As can be observed in Figure 1, GA is the most active compound in inhibiting DPPH radical, much more than the synthetic antioxidants BHA and BHT at the same concentration (0.1 mg mL−1). Crude algae extracts consist of a wide variety of substances with active components at lower levels and with interfering constituents that decrease the antioxidant capacity [44, 45]. Therefore, antioxidant activities determined for some of the cyanobacteria strains and the eukaryotic Caespitella pascheri (Table 3) seem not to be related to their phenolic composition. However, the high content of GA and PA in Euglena cantabrica extracts may explain the radical scavenging activity observed when the extracts were prepared at the same concentration (1 mg mL−1) as pure compounds BHA and BHT.
Results in this study confirmed that several cyanobacteria and microalgae were effective as scavengers of free radicals and this activity might be related to the phenolics compounds detected in some of the strains. Particularly, Euglena cantabrica displayed relevant quantities of phenolic compounds (gallic acid, protocatechuic acid, (+) catechin, chlorogenic acid, and (−) epicatechin) presenting a significantly high antioxidant capacity that could be considered interesting for different industrial applications. Further studies with a broader selection of microalgae and cyanobacteria and a variety of phenolic compounds are required to confirm new possibilities as those shown for the strains assayed here.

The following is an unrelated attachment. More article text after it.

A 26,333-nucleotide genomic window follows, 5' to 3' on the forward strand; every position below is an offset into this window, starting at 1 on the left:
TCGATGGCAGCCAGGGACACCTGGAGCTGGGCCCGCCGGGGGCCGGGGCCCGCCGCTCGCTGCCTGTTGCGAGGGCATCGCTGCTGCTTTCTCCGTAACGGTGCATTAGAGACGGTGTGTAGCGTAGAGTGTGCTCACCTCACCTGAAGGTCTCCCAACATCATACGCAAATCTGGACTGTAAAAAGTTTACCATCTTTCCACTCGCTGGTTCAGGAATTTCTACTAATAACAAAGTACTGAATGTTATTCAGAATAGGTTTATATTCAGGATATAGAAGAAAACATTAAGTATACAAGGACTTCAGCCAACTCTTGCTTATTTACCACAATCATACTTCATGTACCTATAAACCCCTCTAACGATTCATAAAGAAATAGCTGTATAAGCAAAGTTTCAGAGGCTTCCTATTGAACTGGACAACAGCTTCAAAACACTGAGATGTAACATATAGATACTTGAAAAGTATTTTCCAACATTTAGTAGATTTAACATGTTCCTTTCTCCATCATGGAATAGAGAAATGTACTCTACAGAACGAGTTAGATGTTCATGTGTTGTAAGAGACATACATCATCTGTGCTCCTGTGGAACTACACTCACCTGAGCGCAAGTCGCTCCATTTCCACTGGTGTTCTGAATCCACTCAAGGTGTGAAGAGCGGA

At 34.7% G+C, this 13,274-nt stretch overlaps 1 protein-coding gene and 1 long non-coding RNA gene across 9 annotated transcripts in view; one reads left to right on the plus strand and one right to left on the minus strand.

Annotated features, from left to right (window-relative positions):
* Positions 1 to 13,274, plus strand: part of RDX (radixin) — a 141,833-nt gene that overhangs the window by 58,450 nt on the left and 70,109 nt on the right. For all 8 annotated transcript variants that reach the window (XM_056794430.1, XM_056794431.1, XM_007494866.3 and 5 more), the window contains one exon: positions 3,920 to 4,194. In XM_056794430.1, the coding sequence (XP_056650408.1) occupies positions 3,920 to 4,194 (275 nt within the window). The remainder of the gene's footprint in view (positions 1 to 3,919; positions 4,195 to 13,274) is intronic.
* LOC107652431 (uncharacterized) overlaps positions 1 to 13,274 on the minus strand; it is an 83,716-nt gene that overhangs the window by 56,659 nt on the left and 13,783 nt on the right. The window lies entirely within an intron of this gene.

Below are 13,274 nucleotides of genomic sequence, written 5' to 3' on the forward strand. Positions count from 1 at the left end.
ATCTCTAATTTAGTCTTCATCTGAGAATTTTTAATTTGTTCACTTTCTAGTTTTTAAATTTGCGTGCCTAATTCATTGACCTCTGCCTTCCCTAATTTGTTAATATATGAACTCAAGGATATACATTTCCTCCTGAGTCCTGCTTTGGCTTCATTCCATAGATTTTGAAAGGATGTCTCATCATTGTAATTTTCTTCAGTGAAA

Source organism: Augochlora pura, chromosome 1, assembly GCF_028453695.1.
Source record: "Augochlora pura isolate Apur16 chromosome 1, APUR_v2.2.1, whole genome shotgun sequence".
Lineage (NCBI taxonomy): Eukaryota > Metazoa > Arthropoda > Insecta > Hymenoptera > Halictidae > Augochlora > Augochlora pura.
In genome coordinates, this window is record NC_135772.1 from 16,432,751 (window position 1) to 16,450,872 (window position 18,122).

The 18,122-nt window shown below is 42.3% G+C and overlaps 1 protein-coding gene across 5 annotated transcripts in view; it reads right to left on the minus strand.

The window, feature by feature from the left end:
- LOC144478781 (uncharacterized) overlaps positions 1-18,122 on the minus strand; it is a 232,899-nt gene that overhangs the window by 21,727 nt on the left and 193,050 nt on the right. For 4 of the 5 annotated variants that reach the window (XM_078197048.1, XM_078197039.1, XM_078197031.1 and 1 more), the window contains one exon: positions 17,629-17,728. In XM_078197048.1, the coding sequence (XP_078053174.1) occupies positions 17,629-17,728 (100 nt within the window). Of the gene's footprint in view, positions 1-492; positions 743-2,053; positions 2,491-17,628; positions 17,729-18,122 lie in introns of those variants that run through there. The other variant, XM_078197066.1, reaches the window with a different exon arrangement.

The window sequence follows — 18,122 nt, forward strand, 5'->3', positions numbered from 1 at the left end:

Practical Applications. Few investigations have focused on the quantification of phenolic compounds in microalgae and their potential application in food preservation to prolong the shelf-life by reducing oxidative deterioration and to improve the textural and sensory properties. On the other hand, diets rich in antioxidants have been long recommended to reduce the incidence of diseases caused by oxidative stress. The euglenoid Euglena cantabrica showed relevant amounts of gallic and protocatechuic acids at mg levels per g DW and a significant antioxidant activity probably due to the presence of the high contents of phenolics.
Conflicts of Interest
The authors declare that they have no conflicts of interest.
The authors would like to express their gratitude to Jose Juan Santana for allowing us to use the RP-HPLC equipment. Technical personnel at the Spanish Bank of Algae are acknowledged by maintenance and culture of algal material. This research was supported by the sponsors “Familia Megías Martínez” and “Satocán Group” of the Innova Program 2020 (Fundación Universitaria de Las Palmas).